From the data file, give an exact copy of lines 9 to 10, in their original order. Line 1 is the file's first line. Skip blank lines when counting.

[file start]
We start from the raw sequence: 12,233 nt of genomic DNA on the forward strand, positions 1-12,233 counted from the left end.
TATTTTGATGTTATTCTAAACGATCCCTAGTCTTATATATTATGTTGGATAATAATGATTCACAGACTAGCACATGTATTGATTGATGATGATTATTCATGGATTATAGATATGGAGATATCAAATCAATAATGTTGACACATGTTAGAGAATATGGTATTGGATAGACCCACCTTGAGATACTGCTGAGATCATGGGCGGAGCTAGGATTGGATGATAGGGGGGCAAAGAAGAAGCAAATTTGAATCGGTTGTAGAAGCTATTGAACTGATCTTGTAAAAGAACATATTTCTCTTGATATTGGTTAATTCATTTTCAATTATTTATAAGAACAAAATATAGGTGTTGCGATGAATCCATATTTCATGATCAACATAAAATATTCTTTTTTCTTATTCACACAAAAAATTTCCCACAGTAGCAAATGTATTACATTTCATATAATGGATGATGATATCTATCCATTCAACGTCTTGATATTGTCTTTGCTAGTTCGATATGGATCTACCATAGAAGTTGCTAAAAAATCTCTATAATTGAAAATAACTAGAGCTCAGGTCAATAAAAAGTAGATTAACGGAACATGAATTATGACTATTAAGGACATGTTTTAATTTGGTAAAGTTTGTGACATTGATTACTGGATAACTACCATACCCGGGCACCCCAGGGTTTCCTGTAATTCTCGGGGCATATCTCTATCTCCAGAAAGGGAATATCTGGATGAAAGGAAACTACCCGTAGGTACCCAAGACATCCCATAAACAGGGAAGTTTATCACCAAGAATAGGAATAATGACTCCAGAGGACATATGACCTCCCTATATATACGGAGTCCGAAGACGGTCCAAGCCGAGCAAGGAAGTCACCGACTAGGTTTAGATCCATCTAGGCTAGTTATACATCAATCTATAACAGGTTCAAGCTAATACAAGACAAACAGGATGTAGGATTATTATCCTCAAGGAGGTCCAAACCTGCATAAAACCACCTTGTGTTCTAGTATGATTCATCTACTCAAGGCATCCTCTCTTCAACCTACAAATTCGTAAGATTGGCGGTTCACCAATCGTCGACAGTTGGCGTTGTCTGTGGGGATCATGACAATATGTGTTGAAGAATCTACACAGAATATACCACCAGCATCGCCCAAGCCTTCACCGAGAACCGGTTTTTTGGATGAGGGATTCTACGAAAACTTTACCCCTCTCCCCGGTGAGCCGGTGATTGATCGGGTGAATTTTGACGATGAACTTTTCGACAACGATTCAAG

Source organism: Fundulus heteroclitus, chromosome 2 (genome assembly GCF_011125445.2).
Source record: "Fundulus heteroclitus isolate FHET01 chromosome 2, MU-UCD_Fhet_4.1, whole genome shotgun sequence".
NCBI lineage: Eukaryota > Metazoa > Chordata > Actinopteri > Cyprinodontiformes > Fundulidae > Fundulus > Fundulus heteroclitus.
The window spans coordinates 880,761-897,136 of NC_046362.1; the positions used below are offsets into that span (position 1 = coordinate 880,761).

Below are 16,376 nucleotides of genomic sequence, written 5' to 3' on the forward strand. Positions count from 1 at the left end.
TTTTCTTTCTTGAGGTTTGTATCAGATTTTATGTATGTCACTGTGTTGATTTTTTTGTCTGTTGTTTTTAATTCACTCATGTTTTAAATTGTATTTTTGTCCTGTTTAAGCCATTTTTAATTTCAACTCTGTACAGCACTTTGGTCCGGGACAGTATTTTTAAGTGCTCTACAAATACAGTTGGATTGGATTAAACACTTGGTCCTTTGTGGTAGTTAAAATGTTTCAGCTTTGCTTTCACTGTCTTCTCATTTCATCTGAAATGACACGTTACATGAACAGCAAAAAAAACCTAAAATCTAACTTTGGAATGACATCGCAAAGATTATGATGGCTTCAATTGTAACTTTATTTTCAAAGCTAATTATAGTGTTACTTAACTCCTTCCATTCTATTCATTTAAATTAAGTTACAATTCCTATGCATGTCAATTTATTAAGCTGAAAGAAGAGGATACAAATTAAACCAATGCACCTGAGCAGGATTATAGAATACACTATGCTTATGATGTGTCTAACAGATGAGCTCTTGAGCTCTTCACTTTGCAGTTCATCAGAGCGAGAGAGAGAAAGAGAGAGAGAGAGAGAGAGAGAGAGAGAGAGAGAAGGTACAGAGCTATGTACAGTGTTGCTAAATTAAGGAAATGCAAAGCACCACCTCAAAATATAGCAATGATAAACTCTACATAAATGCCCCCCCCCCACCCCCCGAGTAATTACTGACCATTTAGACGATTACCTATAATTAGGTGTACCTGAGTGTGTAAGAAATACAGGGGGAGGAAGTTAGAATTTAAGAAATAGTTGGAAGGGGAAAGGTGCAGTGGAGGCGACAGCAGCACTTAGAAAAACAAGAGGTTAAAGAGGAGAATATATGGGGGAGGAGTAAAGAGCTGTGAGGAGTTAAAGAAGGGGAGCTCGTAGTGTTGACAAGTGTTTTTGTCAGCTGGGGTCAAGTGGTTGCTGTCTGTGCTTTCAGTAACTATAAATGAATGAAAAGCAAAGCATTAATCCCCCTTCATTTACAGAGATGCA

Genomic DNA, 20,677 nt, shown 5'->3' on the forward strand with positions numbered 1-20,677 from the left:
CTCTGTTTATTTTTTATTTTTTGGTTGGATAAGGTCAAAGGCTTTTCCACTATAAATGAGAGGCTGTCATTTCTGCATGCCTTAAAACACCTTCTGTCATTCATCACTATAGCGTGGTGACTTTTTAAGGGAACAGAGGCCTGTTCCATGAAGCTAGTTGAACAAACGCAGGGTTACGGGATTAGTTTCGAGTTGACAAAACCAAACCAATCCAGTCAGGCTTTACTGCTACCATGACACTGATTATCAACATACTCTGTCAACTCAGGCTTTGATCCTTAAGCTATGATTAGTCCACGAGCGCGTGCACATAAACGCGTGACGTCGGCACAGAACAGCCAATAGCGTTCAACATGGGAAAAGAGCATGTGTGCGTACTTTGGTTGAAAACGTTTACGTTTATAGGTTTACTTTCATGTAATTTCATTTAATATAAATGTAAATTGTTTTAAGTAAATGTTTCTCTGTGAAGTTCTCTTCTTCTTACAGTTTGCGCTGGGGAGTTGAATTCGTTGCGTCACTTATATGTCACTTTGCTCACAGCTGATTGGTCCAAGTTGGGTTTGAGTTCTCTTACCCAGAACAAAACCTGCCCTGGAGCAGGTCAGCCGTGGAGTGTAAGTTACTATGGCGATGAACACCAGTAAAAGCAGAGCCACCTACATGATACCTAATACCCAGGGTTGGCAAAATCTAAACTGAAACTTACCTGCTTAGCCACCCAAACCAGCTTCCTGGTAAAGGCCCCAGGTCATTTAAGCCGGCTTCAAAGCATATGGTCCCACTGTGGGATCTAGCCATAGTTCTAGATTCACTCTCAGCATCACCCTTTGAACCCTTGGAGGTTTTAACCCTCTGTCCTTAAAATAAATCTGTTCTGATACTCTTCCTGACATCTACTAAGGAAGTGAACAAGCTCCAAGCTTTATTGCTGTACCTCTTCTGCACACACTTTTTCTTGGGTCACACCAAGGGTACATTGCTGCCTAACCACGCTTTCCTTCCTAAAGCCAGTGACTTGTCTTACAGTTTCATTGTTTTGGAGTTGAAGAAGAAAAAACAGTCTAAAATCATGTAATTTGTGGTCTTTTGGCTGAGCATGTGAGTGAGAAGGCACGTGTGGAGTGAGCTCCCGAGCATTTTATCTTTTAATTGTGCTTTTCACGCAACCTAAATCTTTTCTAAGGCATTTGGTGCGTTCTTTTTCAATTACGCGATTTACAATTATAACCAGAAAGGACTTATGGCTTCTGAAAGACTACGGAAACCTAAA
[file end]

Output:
Genomic DNA, 20,677 nt, shown 5'->3' on the forward strand with positions numbered 1-20,677 from the left:
CTCTGTTTATTTTTTATTTTTTGGTTGGATAAGGTCAAAGGCTTTTCCACTATAAATGAGAGGCTGTCATTTCTGCATGCCTTAAAACACCTTCTGTCATTCATCACTATAGCGTGGTGACTTTTTAAGGGAACAGAGGCCTGTTCCATGAAGCTAGTTGAACAAACGCAGGGTTACGGGATTAGTTTCGAGTTGACAAAACCAAACCAATCCAGTCAGGCTTTACTGCTACCATGACACTGATTATCAACATACTCTGTCAACTCAGGCTTTGATCCTTAAGCTATGATTAGTCCACGAGCGCGTGCACATAAACGCGTGACGTCGGCACAGAACAGCCAATAGCGTTCAACATGGGAAAAGAGCATGTGTGCGTACTTTGGTTGAAAACGTTTACGTTTATAGGTTTACTTTCATGTAATTTCATTTAATATAAATGTAAATTGTTTTAAGTAAATGTTTCTCTGTGAAGTTCTCTTCTTCTTACAGTTTGCGCTGGGGAGTTGAATTCGTTGCGTCACTTATATGTCACTTTGCTCACAGCTGATTGGTCCAAGTTGGGTTTGAGTTCTCTTACCCAGAACAAAACCTGCCCTGGAGCAGGTCAGCCGTGGAGTGTAAGTTACTATGGCGATGAACACCAGTAAAAGCAGAGCCACCTACATGATACCTAATACCCAGGGTTGGCAAAATCTAAACTGAAACTTACCTGCTTAGCCACCCAAACCAGCTTCCTGGTAAAGGCCCCAGGTCATTTAAGCCGGCTTCAAAGCATATGGTCCCACTGTGGGATCTAGCCATAGTTCTAGATTCACTCTCAGCATCACCCTTTGAACCCTTGGAGGTTTTAACCCTCTGTCCTTAAAATAAATCTGTTCTGATACTCTTCCTGACATCTACTAAGGAAGTGAACAAGCTCCAAGCTTTATTGCTGTACCTCTTCTGCACACACTTTTTCTTGGGTCACACCAAGGGTACATTGCTGCCTAACCACGCTTTCCTTCCTAAAGCCAGTGACTTGTCTTACAGTTTCATTGTTTTGGAGTTGAAGAAGAAAAAACAGTCTAAAATCATGTAATTTGTGGTCTTTTGGCTGAGCATGTGAGTGAGAAGGCACGTGTGGAGTGAGCTCCCGAGCATTTTATCTTTTAATTGTGCTTTTCACGCAACCTAAATCTTTTCTAAGGCATTTGGTGCGTTCTTTTTCAATTACGCGATTTACAATTATAACCAGAAAGGACTTATGGCTTCTGAAAGACTACGGAAACCTAAA